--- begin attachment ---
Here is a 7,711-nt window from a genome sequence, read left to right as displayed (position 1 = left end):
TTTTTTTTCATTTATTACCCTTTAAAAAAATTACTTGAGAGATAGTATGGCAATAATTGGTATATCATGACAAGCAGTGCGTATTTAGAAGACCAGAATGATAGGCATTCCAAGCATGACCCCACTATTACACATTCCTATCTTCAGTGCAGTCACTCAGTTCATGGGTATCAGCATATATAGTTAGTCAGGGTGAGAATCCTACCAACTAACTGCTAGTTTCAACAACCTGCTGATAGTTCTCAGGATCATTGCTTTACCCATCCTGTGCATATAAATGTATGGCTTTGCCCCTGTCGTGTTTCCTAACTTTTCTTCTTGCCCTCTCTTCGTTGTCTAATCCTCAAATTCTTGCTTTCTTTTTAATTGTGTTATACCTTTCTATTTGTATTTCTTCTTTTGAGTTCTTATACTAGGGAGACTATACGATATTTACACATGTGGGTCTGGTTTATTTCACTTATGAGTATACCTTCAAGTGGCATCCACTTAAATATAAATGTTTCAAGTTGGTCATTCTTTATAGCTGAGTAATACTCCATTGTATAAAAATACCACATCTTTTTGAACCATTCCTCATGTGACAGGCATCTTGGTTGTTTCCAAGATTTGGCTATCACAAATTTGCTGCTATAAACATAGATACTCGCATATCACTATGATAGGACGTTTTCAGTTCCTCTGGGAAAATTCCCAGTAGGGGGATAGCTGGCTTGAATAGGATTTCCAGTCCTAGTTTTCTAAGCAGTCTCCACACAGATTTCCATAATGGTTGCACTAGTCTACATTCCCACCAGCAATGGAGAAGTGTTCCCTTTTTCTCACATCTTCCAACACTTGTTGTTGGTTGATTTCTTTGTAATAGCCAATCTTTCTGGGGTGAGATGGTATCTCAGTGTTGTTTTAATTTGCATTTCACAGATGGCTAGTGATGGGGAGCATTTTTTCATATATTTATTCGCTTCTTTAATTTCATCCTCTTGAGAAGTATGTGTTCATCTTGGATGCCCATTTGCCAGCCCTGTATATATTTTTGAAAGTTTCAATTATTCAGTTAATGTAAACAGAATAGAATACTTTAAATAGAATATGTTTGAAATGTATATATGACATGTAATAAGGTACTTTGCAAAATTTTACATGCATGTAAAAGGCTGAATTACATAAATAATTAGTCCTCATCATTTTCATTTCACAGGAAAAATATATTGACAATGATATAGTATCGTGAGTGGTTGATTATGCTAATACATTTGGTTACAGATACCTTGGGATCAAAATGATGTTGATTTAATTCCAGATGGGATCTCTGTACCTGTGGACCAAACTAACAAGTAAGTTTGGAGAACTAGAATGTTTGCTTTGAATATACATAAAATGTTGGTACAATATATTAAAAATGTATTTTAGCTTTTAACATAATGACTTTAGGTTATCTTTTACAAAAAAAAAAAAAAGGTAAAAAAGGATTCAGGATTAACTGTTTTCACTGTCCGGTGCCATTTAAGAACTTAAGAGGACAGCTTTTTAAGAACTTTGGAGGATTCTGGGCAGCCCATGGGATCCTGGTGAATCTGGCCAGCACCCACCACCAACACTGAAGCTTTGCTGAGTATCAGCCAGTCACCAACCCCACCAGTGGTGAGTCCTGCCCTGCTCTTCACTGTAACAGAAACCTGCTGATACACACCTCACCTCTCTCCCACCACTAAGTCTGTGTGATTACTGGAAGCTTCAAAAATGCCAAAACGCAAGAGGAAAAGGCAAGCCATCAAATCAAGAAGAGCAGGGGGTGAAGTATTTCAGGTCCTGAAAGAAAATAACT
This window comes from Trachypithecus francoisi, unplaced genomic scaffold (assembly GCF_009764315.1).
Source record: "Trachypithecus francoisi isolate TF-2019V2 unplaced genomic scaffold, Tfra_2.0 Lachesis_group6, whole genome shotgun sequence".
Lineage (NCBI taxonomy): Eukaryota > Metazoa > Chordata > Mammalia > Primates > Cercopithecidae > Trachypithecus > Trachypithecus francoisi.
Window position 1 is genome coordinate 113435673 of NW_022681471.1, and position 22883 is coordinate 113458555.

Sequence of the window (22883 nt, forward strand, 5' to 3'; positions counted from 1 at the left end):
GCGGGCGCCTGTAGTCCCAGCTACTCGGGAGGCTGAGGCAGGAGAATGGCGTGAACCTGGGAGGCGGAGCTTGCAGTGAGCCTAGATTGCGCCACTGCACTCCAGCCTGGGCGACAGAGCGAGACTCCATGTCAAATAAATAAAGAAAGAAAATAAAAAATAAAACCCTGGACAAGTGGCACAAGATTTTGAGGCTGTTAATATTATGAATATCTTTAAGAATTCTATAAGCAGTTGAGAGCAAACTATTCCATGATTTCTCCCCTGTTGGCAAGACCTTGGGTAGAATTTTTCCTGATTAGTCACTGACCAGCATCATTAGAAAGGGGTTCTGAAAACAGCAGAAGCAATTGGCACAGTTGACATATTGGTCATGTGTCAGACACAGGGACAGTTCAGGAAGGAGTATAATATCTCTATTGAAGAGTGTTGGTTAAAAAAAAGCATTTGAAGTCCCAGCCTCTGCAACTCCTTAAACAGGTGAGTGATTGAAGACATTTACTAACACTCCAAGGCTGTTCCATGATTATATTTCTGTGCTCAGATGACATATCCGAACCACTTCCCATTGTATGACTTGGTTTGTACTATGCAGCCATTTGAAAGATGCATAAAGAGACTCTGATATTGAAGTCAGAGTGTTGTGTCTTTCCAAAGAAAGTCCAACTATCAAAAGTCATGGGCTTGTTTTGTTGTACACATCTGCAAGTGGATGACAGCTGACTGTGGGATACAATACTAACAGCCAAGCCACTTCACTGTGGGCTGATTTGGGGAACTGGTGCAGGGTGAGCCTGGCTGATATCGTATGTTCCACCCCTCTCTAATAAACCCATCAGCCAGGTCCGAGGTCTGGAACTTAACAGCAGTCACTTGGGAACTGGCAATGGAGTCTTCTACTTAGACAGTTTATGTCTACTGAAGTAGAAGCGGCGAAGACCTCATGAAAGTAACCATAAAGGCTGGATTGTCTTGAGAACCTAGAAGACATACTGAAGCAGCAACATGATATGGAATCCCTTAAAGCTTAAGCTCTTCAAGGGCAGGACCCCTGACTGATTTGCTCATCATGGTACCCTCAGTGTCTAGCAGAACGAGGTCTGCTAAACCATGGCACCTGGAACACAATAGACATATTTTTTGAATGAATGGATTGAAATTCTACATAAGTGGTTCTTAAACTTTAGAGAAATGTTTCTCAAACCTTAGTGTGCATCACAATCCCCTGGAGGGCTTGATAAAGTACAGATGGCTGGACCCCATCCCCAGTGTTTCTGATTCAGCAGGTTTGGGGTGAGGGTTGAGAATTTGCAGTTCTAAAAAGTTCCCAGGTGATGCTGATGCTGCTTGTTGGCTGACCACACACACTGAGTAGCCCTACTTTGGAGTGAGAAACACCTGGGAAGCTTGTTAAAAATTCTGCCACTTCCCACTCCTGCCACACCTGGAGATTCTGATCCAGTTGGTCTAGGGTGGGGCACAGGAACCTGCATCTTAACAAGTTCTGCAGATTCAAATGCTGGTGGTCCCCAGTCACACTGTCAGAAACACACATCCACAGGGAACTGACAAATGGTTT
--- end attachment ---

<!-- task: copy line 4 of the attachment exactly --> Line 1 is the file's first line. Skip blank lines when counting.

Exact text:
Source record: "Trachypithecus francoisi isolate TF-2019V2 unplaced genomic scaffold, Tfra_2.0 Lachesis_group6, whole genome shotgun sequence".